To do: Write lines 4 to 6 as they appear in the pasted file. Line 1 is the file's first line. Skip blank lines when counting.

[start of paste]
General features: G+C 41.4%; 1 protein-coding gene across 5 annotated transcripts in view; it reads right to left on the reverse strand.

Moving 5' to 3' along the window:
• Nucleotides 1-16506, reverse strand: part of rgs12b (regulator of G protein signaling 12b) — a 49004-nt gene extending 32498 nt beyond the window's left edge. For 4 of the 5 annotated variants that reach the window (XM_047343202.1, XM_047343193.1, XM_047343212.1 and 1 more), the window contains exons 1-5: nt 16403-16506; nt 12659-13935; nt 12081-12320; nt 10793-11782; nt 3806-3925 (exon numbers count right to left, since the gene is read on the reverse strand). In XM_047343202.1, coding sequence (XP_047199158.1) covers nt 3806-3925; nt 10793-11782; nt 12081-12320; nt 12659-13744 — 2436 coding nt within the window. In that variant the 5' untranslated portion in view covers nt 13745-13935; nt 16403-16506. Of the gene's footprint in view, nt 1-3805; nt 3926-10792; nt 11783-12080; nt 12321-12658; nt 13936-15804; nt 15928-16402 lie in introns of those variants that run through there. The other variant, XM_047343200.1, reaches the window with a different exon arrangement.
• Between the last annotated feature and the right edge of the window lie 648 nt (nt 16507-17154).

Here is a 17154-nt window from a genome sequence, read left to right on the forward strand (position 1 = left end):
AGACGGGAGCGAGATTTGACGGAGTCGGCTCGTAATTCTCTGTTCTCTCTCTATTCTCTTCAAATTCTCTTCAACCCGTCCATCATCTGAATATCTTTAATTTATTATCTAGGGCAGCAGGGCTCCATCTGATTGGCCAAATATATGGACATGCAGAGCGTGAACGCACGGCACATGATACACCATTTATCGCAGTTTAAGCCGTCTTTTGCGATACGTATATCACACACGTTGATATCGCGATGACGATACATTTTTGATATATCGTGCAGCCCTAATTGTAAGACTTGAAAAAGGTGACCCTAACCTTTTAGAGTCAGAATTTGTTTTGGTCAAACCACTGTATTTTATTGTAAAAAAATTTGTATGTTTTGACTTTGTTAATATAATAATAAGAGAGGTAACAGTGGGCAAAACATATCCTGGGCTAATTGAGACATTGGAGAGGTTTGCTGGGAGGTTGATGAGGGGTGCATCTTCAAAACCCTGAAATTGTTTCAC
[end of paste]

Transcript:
• Between the last annotated feature and the right edge of the window lie 648 nt (nt 16507-17154).

Here is a 17154-nt window from a genome sequence, read left to right on the forward strand (position 1 = left end):
AGACGGGAGCGAGATTTGACGGAGTCGGCTCGTAATTCTCTGTTCTCTCTCTATTCTCTTCAAATTCTCTTCAACCCGTCCATCATCTGAATATCTTTAATTTATTATCTAGGGCAGCAGGGCTCCATCTGATTGGCCAAATATATGGACATGCAGAGCGTGAACGCACGGCACATGATACACCATTTATCGCAGTTTAAGCCGTCTTTTGCGATACGTATATCACACACGTTGATATCGCGATGACGATACATTTTTGATATATCGTGCAGCCCTAATTGTAAGACTTGAAAAAGGTGACCCTAACCTTTTAGAGTCAGAATTTGTTTTGGTCAAACCACTGTATTTTATTGTAAAAAAATTTGTATGTTTTGACTTTGTTAATATAATAATAAGAGAGGTAACAGTGGGCAAAACATATCCTGGGCTAATTGAGACATTGGAGAGGTTTGCTGGGAGGTTGATGAGGGGTGCATCTTCAAAACCCTGAAATTGTTTCAC